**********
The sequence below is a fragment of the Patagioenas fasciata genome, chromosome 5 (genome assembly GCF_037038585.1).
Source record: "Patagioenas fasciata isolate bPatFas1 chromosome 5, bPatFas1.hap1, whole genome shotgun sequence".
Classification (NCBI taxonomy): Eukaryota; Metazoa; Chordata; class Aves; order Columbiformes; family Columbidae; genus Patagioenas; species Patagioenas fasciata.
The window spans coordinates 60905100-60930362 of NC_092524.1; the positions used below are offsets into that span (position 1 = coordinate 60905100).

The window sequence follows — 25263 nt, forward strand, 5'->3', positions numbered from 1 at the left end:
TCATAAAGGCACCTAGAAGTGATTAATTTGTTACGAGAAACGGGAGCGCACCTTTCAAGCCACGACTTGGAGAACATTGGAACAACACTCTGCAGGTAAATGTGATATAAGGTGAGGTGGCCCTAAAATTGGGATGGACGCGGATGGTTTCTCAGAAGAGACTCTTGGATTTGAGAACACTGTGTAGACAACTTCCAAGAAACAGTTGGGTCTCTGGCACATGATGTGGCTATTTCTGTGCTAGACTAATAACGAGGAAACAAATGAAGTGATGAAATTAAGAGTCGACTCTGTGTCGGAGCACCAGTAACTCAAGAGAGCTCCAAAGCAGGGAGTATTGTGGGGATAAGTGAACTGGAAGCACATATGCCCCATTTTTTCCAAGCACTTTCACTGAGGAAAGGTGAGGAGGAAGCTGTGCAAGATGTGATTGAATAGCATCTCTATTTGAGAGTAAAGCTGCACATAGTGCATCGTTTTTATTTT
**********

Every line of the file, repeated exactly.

The sequence below is a fragment of the Patagioenas fasciata genome, chromosome 5 (genome assembly GCF_037038585.1).
Source record: "Patagioenas fasciata isolate bPatFas1 chromosome 5, bPatFas1.hap1, whole genome shotgun sequence".
Classification (NCBI taxonomy): Eukaryota; Metazoa; Chordata; class Aves; order Columbiformes; family Columbidae; genus Patagioenas; species Patagioenas fasciata.
The window spans coordinates 60905100-60930362 of NC_092524.1; the positions used below are offsets into that span (position 1 = coordinate 60905100).

The window sequence follows — 25263 nt, forward strand, 5'->3', positions numbered from 1 at the left end:
TCATAAAGGCACCTAGAAGTGATTAATTTGTTACGAGAAACGGGAGCGCACCTTTCAAGCCACGACTTGGAGAACATTGGAACAACACTCTGCAGGTAAATGTGATATAAGGTGAGGTGGCCCTAAAATTGGGATGGACGCGGATGGTTTCTCAGAAGAGACTCTTGGATTTGAGAACACTGTGTAGACAACTTCCAAGAAACAGTTGGGTCTCTGGCACATGATGTGGCTATTTCTGTGCTAGACTAATAACGAGGAAACAAATGAAGTGATGAAATTAAGAGTCGACTCTGTGTCGGAGCACCAGTAACTCAAGAGAGCTCCAAAGCAGGGAGTATTGTGGGGATAAGTGAACTGGAAGCACATATGCCCCATTTTTTCCAAGCACTTTCACTGAGGAAAGGTGAGGAGGAAGCTGTGCAAGATGTGATTGAATAGCATCTCTATTTGAGAGTAAAGCTGCACATAGTGCATCGTTTTTATTTT